natural granite Quartzite registers about 7 on the Mohs hardness scale. Compare that to granite registering from 6 to 7. The reason Renoir Quartzite can be harder than granite is because of its quartz content.
The hardness of the material means that it is not easily scratched by normal household use. Some kitchen countertop materials can scratch easily but Renoir is not one of them. The hardness makes it a durable material; desirable by many.
In addition to being very hard, authentic quartzite, Renoir included, is also not as porous as other natural stone. It does have pores, just not as many as other types of natural stone in some cases. Fewer pores means easier stain removal. Furthermore, owners often enhance the stain resistance with maintenance routines that we will talk about in a bit.
Color Compatibility of Renoir
The unique and rich colors of Renoir mean that it can be used with virtually any design style that is popular. Having stone that fits with various design styles can be a key to a successful project. What is meant by a "design style"? Note the following examples:
Rugged, natural beauty is what characterizes this design style. Embracing textures inspired by nature, the rustic design style makes use of simple, earthy, colors and textures that exude a warm, organic look and feel. Rough and aged are words that are often used to describe this unique design style. The style focuses on nature utilizing raw, rugged and unfinished looking design elements.
Roughly defined, the mid-century modern design style is architecture, furniture, and other design elements taken from a specific period of time ranging from circa 1933 to 1965. It highlights functionality and uncluttered sleek lines combined with both traditional and non-traditional materials; often using them to contrast one another.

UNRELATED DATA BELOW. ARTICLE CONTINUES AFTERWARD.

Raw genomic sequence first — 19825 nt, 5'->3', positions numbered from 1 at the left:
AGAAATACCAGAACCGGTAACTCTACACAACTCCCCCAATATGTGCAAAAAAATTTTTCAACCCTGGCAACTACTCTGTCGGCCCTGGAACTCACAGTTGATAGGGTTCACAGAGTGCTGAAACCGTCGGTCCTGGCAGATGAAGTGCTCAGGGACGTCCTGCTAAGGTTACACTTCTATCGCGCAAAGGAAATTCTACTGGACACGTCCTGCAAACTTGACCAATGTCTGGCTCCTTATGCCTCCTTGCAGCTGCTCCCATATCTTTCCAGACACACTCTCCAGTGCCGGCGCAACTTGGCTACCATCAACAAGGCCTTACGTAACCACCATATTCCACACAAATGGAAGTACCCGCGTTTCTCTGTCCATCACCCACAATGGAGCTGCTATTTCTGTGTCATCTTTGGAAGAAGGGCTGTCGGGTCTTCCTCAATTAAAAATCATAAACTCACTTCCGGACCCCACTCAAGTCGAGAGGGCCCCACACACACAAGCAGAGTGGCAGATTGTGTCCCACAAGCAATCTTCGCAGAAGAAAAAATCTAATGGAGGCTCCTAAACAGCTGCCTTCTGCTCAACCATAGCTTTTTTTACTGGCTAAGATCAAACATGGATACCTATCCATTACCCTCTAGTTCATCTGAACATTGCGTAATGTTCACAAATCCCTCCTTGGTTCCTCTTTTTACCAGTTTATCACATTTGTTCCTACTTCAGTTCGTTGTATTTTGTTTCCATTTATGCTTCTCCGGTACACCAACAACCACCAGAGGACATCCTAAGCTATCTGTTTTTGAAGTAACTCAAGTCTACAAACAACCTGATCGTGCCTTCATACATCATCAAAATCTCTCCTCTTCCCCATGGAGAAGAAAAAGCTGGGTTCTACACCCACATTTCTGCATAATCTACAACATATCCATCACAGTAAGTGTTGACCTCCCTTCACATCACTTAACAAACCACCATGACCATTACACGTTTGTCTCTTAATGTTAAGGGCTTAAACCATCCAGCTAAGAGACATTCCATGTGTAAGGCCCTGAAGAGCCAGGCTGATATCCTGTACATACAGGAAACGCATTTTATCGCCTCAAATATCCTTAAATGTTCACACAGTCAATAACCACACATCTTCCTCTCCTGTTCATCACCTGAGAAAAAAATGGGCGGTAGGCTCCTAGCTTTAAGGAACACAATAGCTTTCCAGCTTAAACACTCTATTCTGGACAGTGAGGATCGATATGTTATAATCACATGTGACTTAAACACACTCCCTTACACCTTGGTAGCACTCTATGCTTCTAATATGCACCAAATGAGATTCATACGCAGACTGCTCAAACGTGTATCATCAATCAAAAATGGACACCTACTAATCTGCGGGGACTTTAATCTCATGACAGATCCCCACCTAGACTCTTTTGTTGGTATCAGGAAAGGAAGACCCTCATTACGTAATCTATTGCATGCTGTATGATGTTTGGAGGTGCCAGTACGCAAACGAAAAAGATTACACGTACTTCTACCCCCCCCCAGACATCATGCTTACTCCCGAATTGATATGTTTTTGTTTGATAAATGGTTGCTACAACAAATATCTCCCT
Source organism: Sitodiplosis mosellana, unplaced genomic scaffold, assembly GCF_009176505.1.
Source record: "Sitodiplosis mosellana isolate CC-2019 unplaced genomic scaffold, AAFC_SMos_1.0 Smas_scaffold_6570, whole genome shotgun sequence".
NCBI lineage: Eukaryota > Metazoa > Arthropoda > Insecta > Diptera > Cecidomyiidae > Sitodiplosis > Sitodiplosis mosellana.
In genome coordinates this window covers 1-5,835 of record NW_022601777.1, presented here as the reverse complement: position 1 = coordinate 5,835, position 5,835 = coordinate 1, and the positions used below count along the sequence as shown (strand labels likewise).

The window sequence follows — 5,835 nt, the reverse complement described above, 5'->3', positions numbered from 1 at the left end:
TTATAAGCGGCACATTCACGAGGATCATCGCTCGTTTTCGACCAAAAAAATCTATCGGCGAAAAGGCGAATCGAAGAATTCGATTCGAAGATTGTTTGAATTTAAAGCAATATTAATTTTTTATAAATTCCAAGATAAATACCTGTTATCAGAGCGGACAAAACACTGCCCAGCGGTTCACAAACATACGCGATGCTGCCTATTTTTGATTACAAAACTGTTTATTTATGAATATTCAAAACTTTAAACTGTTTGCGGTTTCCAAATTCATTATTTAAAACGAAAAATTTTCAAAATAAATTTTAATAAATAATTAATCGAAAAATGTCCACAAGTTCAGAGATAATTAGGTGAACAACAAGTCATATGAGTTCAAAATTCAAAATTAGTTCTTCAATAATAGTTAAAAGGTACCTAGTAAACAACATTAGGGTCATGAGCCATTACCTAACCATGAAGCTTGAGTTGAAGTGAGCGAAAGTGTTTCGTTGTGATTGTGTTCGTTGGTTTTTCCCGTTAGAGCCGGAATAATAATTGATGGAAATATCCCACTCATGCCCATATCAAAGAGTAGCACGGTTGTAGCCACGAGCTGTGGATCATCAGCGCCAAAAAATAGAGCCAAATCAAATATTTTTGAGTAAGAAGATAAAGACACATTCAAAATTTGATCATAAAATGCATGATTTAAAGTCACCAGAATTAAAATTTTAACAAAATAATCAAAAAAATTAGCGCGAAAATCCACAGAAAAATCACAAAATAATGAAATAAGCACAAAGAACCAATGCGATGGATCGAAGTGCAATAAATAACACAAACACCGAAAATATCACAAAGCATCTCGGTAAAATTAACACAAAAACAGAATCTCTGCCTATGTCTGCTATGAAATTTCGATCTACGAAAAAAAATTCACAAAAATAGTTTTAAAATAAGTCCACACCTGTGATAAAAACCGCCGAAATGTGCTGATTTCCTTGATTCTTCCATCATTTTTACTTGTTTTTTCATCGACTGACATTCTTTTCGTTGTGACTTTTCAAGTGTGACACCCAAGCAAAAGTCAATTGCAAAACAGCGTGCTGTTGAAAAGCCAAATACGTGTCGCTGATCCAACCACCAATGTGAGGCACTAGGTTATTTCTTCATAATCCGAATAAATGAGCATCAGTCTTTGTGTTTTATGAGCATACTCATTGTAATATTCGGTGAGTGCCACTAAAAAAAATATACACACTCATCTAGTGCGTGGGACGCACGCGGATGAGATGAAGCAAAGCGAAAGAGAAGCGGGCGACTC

Described as a free-spirited look and feel, bohemian style design emerged from France and carries with it some very distinctive characteristics and design elements that differentiate it from others. The free spiritedness mentioned above is achieved by making use of many things from many different philosophies, ways of life and parts of the world. All these elements converge to produce a diverse style that accurately represents the ones who inspired it.
The design that stands out as taking its cues from old manufacturing and industrial spaces is this one. Often seen in lofts and other living spaces the industrial design style makes use of a number of elements. One of the main ones is exposed brick. Another is open ceilings with visible pipes overhead. Additionally, duct work that is revealed and out in the open is a highlight of this design style.
This design approach is characterized by functional furniture and interior objects. Minimalist styling makes great use of geometric shapes and a few basic colors. Using a low number of each of these design aspects highlights the real meaning of the name of this style of interior design. The elements are used to create warm, nuanced spaces. A one-word description for this style is "simplicity".
Fabricating Renoir Surfaces
When it comes to working with Renoir Quartzite, having the correct tools for the work makes it much smoother and the results come out better. Fabricating natural quartzite will be much easier if the tools and supplies used are quartzite compatible. Let's look at a couple of products that will play a role in the successful fabrication of Renoir.
Working With Renoir Quartzite
Cutting and shaping Renoir means having diamond blades and other tools that are designed to cut hard materials. Some blade producers will mark a blade specifically for certain materials. Others will give the blade a name and market it for use on multiple materials. When it comes to cutting Renoir, the best blade to use for these hard surfaces is a